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Why the Larry Nance Jr. Contract Extension is a Huge Win for Both Parties
- Updated: October 16, 2018
Monday marked another step forward in the future of the Cleveland Cavaliers as they reshape the franchise in the second post-LeBron James world. The signing of Larry Nance Jr. to a four-year contract extension worth $44.8 million was a necessary bit of bookkeeping that eliminates concern that might linger throughout the regular season, which gets underway on Wednesday night.
The deal is a win-win situation, with both sides effectively getting what they wanted. Looking into why that’s the case can be seen from the following reasons:
The 25-year-old Nance is beginning his fourth season in the NBA after having been the 27th overall selection in the 2015 draft by the Los Angeles Lakers. While his size and youth guaranteed that he’d find a home somewhere in the league next year, there was no certainty that he’d be able to get a similar or better deal next July as a free agent. With a contract in hand, he’s got peace of mind about the future.
For the Cavaliers, they’re now assured of having a continually developing player who’s now here through the 2022-23 season. Big men who can potentially deliver double-doubles on a consistent basis and and also be a force on defense are a rare commodity. That means that if he manages to reach loftier heights over the next few years, it will be the Cavaliers that end up being the beneficiaries.
Agreeable Financial Numbers
In the final season of his four-year rookie contract, Nance will be making $2.27 million and will have made approximately $6.1 million over that span. Those numbers would seem acceptable to the average person, yet merely scratch the surface of what players can make if they begin to deliver on their promise. Averaging over $11 million dollars per season over the four years of his new deal might be lower than what some others in the same situation are receiving, but it still represents a very healthy raise.
The Cavaliers’ salary-cap issues over the past few years have forced them to be creative when it comes to acquiring players. While that was unfortunately alleviated somewhat with the departure of James, having some cost containment when it comes to a potential breakout performer gives them some flexibility in this area.
The Hometown Connection
Nance grew up in Northeast Ohio and until joining the Lakers, was an avid fan of the Cavaliers. While living in the area might help explain that passion, the fact that his father, Larry Nance Sr., is a Cavs legend offers a unique supplement to his enthusiasm in playing for the team. The fact that his entire family lives in the area and can come watch him play at Quicken Loans Arena aids in reinforcing the comfort level he has when putting on a Cavaliers uniform. If his excitement wasn’t evident before, it came through loudly with this comment he made after signing the extension:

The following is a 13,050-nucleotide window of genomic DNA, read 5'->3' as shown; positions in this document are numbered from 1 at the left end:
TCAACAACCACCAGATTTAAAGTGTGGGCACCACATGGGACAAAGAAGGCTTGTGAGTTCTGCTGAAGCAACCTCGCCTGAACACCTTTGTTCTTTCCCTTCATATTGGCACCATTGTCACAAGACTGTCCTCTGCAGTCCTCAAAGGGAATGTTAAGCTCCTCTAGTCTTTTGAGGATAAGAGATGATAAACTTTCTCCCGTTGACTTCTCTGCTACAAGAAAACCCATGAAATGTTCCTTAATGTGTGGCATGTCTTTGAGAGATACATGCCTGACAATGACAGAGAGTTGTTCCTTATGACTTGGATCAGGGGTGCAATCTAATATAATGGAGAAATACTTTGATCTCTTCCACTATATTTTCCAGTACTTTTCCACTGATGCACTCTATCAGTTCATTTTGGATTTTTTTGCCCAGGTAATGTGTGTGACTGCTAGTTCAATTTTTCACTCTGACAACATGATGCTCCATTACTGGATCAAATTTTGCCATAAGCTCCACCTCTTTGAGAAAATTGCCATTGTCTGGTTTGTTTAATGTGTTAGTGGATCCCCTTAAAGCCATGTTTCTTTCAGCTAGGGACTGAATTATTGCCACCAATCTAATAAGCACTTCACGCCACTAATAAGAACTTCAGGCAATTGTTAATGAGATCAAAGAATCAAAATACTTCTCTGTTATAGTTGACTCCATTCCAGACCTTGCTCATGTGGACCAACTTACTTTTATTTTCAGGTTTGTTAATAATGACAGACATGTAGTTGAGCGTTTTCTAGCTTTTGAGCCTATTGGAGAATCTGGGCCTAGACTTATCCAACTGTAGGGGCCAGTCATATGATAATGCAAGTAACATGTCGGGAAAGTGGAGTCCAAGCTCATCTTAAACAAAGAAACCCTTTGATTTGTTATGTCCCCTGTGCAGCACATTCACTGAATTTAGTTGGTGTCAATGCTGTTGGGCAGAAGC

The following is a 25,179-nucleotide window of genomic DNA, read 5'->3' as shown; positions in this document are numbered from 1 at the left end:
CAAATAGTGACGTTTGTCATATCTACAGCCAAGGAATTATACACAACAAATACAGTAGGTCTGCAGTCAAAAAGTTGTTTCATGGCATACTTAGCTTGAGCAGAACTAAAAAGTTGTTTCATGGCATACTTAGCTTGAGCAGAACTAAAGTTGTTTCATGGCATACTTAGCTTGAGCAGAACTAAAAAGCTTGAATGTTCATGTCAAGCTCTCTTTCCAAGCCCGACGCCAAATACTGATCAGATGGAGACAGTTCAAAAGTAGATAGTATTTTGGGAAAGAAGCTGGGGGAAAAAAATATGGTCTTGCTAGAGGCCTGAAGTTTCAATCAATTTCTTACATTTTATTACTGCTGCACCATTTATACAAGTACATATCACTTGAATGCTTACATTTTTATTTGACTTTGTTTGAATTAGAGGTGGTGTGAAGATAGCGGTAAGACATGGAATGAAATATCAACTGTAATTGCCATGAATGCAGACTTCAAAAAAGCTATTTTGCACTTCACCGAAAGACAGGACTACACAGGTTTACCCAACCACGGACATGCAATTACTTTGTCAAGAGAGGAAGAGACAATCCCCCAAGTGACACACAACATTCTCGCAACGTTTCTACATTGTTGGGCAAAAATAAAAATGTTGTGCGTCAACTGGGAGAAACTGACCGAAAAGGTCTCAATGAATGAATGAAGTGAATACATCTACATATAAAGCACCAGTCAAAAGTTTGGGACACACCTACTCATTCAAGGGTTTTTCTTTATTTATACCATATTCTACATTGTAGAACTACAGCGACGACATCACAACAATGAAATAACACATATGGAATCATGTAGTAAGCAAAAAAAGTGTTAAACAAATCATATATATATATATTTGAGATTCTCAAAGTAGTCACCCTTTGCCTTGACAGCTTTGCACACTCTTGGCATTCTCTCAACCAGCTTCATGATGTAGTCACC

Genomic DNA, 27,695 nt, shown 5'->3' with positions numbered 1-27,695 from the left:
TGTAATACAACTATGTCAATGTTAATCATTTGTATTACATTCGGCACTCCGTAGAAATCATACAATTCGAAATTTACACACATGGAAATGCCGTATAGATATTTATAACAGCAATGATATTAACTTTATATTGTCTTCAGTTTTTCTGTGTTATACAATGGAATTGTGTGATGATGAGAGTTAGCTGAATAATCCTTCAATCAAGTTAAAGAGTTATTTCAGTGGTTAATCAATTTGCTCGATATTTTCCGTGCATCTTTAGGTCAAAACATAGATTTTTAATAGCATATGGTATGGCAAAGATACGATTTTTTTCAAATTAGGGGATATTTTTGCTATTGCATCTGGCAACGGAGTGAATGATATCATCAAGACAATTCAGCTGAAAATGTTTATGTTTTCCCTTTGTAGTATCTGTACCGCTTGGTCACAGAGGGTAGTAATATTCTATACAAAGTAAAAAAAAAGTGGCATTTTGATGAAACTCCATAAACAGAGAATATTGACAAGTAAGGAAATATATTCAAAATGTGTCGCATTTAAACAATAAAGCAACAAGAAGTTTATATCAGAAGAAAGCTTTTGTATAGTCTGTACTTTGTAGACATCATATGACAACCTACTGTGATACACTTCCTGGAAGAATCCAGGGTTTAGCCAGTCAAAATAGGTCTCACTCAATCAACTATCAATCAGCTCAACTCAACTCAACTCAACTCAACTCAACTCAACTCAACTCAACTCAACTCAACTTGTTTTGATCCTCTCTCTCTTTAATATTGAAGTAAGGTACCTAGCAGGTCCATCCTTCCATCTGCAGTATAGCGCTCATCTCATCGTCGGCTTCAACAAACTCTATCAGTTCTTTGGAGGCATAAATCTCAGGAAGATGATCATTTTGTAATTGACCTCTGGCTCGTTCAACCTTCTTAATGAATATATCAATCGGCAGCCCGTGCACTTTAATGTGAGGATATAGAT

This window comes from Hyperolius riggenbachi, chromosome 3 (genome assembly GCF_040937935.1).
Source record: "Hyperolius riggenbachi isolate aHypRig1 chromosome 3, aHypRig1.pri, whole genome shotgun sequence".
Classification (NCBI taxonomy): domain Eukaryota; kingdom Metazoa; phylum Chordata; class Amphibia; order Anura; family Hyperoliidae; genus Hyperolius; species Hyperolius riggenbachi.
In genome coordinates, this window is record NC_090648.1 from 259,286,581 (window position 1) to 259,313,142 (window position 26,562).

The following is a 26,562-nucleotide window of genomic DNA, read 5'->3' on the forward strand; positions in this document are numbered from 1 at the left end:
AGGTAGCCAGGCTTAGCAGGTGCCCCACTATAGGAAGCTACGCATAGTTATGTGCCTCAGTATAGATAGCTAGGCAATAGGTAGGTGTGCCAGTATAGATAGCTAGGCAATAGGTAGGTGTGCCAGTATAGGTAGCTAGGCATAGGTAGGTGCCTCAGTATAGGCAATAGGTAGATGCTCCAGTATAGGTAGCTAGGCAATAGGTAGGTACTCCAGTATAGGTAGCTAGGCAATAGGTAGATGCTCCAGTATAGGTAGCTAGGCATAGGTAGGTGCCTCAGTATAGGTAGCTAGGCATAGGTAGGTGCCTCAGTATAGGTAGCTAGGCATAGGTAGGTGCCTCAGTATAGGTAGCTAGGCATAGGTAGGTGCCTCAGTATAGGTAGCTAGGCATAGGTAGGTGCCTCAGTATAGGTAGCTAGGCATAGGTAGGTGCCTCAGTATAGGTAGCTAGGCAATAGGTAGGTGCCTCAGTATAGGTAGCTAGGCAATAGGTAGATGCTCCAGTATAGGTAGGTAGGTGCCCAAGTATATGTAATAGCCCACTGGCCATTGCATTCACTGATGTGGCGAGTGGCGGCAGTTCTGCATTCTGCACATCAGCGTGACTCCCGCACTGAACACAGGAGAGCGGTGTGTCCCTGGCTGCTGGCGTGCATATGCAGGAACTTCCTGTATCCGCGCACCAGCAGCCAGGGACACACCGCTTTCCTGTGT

“I was the only person to live in L.A. and vacation in Cleveland. Now I can vacation where I live.”
Since the Cavaliers don’t play in a high-profile or media-friendly city, the team has to put in the extra effort to either entice potential free agents or keep their talented players that are headed in that direction. Having a player who actually wants to stay here and presumably live here when he retires offers the Cavs a chance to take advantage of an opportunity that comes across rarely. In addition, that local connection resonates with a Cleveland fan base that has a tendency to be provincial.
The Chance to Improve
During his first three seasons, Nance has averaged 21.5 minutes per game, a number that figures to rise this season. That’s limited him to an average of just 7.1 points and 5.9 rebounds for each contest, with additional time on the court invariably offering him the opportunity to reach that double-double stratosphere.
The Cavs’ plan entering the regular season is to have both Nance and Tristan Thompson share the center position, depending on the opposing big man. Thompson struggled last year, putting up the worst numbers of his career, and even during his best seasons has only been seen as a one-dimensional player who rebounds. Nance will be able to help in this area or have the flexibility to contribute when Kevin Love needs a rest at power forward.
Nance’s new comfort level may have to wait since he continues to recover from a sprained ankle suffered in practice last week. Though whether he’s able to play in the opening clash at Toronto or has to cool his heels until he’s ready to go, both he and the Cavaliers front office no doubt enter this year with smiles on their faces.